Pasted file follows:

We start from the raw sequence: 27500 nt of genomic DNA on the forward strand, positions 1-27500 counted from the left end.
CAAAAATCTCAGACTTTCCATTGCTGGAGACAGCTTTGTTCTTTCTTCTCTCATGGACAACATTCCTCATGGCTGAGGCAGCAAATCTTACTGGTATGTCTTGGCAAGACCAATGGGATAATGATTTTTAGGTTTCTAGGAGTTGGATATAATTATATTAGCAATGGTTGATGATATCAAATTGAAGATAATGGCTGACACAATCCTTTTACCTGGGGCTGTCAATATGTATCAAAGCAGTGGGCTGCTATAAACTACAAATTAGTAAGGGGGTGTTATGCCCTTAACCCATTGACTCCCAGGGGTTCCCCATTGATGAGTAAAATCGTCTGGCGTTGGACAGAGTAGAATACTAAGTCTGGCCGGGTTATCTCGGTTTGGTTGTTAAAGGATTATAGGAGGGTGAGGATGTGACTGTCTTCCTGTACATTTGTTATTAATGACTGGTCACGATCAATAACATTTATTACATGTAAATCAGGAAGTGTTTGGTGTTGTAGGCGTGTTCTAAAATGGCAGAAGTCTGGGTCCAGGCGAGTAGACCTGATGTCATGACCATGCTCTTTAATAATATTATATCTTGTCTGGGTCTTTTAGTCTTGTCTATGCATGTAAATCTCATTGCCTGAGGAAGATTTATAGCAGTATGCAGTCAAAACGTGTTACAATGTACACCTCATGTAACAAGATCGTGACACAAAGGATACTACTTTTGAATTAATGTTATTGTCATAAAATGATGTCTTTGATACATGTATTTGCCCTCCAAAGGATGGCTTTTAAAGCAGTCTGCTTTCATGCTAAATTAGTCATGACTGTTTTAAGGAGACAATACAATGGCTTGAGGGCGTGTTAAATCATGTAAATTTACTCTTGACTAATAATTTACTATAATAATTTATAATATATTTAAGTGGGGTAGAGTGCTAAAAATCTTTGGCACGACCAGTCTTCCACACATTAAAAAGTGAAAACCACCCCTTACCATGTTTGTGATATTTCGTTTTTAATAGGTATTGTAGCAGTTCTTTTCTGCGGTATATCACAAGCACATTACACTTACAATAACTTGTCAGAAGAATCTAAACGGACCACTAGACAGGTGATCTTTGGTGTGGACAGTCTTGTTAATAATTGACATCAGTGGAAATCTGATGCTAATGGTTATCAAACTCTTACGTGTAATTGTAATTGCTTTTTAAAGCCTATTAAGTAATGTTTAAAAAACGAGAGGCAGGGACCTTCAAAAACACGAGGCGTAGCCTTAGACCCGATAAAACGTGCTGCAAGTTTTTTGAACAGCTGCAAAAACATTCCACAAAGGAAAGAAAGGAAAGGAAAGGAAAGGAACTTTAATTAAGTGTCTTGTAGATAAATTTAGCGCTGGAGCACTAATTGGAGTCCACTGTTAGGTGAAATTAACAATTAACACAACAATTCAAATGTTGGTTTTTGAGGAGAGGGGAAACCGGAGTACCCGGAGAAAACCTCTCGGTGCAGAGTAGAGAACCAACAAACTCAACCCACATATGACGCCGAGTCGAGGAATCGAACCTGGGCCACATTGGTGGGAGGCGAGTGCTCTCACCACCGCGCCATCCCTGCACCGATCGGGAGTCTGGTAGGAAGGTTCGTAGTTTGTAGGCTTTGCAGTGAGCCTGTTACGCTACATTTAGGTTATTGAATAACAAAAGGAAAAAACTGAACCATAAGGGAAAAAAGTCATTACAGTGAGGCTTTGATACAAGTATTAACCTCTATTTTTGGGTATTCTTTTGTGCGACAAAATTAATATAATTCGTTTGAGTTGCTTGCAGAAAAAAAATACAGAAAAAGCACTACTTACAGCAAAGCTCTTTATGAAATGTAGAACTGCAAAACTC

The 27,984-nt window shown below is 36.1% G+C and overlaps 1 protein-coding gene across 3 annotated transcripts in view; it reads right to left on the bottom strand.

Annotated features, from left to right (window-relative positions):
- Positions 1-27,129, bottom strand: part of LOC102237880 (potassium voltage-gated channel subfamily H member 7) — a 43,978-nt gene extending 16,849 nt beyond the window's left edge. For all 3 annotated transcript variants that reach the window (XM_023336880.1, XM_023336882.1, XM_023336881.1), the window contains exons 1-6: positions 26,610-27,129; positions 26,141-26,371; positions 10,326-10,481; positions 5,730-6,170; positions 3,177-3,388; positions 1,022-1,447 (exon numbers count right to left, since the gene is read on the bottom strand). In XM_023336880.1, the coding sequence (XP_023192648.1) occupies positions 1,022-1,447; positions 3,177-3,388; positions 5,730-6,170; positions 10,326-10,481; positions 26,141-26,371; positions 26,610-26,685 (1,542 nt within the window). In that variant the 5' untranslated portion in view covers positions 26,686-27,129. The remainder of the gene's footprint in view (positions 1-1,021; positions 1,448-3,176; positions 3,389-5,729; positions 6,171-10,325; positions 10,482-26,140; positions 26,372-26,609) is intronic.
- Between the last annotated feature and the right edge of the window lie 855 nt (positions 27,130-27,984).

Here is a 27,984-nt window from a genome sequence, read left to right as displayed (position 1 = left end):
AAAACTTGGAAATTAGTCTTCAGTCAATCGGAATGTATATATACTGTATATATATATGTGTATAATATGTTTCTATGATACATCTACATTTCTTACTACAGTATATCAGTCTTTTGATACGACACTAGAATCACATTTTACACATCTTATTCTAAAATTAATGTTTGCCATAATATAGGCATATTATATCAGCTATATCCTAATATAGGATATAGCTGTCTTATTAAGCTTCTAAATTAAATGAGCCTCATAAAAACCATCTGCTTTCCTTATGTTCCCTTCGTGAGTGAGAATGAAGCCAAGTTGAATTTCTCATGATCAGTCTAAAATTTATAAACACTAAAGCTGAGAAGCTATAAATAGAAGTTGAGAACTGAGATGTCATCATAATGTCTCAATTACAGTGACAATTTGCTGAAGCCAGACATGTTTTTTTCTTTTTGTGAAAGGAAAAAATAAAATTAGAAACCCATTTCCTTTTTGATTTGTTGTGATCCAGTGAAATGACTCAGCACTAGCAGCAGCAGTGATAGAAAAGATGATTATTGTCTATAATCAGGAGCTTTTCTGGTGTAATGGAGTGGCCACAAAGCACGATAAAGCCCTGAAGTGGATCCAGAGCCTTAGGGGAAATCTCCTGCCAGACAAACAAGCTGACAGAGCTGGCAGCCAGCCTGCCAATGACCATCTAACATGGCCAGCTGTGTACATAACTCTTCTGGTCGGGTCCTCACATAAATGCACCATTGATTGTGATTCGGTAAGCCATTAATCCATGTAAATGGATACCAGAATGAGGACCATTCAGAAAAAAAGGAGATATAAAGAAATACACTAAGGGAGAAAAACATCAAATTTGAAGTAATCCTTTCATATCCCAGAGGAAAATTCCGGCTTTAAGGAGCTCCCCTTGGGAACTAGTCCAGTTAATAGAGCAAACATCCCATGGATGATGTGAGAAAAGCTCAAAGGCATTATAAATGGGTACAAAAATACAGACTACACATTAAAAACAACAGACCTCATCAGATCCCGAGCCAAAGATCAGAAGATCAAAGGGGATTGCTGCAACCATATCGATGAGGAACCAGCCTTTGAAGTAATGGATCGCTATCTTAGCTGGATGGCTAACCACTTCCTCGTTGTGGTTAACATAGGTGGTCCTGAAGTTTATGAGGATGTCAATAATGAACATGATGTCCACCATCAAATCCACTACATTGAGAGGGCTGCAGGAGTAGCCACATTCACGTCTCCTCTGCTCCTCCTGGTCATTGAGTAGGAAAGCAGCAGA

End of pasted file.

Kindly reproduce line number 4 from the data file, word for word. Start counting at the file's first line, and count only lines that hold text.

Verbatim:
Annotated features, from left to right (window-relative positions):